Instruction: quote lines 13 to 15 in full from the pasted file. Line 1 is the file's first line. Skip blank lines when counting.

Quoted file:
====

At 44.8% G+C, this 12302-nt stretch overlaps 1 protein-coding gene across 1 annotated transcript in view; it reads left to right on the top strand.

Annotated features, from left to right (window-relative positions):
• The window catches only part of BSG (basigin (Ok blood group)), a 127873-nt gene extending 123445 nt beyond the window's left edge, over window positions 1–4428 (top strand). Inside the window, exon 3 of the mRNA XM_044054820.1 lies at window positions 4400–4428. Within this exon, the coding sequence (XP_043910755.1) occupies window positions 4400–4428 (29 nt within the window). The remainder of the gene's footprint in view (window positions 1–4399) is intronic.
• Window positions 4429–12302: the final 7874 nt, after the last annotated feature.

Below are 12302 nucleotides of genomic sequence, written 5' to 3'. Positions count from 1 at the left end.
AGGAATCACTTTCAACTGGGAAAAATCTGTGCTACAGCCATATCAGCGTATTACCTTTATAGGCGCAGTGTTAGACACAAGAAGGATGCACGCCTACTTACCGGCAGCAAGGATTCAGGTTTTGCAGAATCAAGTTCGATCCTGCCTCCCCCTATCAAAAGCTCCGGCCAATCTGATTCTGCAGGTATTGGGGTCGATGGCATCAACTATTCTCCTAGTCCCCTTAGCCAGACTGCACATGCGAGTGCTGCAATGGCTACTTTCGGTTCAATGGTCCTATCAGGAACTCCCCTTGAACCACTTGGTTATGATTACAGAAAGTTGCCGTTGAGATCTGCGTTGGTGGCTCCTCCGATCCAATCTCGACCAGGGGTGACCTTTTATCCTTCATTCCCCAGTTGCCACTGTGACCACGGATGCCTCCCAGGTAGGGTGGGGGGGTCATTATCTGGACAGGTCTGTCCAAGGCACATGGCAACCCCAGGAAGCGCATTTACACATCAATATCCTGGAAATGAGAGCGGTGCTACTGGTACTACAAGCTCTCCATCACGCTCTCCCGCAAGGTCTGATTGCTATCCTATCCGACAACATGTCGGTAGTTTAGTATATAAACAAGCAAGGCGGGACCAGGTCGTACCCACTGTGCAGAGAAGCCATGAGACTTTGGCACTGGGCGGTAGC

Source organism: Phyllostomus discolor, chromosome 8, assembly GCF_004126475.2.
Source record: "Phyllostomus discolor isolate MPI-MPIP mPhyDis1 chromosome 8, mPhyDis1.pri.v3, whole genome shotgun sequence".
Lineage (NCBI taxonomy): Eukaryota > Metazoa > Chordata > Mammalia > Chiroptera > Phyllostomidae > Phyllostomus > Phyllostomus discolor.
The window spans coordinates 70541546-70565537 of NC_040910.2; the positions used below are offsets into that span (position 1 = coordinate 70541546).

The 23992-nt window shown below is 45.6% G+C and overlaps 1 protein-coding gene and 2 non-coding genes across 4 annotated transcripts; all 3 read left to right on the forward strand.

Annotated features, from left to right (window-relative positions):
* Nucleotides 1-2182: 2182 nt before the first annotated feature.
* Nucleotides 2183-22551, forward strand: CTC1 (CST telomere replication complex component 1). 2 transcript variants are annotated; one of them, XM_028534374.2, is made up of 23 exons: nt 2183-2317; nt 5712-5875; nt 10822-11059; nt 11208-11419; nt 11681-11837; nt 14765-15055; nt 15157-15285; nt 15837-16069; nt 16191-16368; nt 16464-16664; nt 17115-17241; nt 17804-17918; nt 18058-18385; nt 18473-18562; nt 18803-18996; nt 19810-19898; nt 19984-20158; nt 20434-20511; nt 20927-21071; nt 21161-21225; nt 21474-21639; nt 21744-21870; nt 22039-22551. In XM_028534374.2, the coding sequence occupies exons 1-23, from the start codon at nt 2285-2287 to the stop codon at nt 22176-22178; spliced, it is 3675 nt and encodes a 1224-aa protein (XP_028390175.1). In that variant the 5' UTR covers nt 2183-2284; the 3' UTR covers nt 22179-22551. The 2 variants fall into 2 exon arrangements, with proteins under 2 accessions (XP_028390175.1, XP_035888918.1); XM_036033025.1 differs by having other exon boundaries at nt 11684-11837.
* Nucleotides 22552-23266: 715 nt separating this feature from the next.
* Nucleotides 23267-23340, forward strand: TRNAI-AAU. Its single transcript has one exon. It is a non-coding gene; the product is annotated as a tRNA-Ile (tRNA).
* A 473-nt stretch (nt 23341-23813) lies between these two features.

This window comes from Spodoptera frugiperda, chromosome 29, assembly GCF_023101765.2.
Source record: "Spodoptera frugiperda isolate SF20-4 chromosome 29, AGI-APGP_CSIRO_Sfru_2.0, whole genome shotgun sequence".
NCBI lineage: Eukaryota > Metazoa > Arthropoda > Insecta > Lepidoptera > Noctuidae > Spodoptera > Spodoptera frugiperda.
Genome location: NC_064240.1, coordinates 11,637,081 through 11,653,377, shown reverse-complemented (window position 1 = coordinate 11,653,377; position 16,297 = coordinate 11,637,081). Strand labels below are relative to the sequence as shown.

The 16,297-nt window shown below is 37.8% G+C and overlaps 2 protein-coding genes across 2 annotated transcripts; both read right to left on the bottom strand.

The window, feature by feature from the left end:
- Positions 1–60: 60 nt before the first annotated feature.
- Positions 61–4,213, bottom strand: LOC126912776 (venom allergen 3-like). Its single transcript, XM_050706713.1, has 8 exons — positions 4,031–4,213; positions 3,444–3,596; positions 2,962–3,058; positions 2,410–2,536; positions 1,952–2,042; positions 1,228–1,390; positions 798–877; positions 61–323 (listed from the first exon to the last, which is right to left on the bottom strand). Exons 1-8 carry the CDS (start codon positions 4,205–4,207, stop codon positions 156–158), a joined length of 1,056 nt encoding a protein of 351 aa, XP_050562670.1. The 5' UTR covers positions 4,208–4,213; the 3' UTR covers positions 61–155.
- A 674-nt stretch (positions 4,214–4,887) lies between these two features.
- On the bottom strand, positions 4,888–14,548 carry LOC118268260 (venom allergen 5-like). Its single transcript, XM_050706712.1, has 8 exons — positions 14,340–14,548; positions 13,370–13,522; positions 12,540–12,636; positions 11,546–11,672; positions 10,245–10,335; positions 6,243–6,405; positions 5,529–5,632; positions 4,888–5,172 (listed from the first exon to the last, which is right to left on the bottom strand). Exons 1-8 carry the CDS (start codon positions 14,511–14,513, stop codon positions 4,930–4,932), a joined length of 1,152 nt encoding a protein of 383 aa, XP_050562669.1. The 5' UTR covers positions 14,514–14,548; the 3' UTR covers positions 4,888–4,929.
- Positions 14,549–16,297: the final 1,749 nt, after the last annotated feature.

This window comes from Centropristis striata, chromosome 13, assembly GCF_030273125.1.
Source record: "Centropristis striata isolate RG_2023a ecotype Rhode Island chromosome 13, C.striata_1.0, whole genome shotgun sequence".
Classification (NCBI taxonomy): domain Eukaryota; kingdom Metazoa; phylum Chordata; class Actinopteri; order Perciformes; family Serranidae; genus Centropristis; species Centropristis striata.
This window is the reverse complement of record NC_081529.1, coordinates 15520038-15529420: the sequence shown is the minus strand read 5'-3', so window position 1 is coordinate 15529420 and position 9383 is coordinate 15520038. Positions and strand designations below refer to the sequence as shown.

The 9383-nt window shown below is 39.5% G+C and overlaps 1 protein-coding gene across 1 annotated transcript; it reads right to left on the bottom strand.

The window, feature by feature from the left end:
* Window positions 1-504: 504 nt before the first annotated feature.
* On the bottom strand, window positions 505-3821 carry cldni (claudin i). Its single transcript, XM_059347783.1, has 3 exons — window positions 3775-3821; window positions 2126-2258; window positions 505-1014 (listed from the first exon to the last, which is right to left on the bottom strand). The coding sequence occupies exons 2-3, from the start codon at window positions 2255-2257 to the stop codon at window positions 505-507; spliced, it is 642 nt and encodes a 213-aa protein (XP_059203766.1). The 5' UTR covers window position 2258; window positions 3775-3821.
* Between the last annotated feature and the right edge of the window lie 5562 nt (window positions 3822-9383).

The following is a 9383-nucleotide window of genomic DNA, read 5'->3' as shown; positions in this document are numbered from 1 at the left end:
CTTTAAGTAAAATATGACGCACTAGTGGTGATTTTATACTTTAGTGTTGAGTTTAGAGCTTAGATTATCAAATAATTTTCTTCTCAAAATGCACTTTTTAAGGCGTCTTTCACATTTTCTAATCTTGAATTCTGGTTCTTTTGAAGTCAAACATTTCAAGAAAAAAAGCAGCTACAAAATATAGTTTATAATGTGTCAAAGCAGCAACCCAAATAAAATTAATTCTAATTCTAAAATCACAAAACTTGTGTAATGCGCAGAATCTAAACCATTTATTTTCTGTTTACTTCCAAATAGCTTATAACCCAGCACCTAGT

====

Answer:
* Nucleotides 1-2182: 2182 nt before the first annotated feature.
* Nucleotides 2183-22551, forward strand: CTC1 (CST telomere replication complex component 1). 2 transcript variants are annotated; one of them, XM_028534374.2, is made up of 23 exons: nt 2183-2317; nt 5712-5875; nt 10822-11059; nt 11208-11419; nt 11681-11837; nt 14765-15055; nt 15157-15285; nt 15837-16069; nt 16191-16368; nt 16464-16664; nt 17115-17241; nt 17804-17918; nt 18058-18385; nt 18473-18562; nt 18803-18996; nt 19810-19898; nt 19984-20158; nt 20434-20511; nt 20927-21071; nt 21161-21225; nt 21474-21639; nt 21744-21870; nt 22039-22551. In XM_028534374.2, the coding sequence occupies exons 1-23, from the start codon at nt 2285-2287 to the stop codon at nt 22176-22178; spliced, it is 3675 nt and encodes a 1224-aa protein (XP_028390175.1). In that variant the 5' UTR covers nt 2183-2284; the 3' UTR covers nt 22179-22551. The 2 variants fall into 2 exon arrangements, with proteins under 2 accessions (XP_028390175.1, XP_035888918.1); XM_036033025.1 differs by having other exon boundaries at nt 11684-11837.
* Nucleotides 22552-23266: 715 nt separating this feature from the next.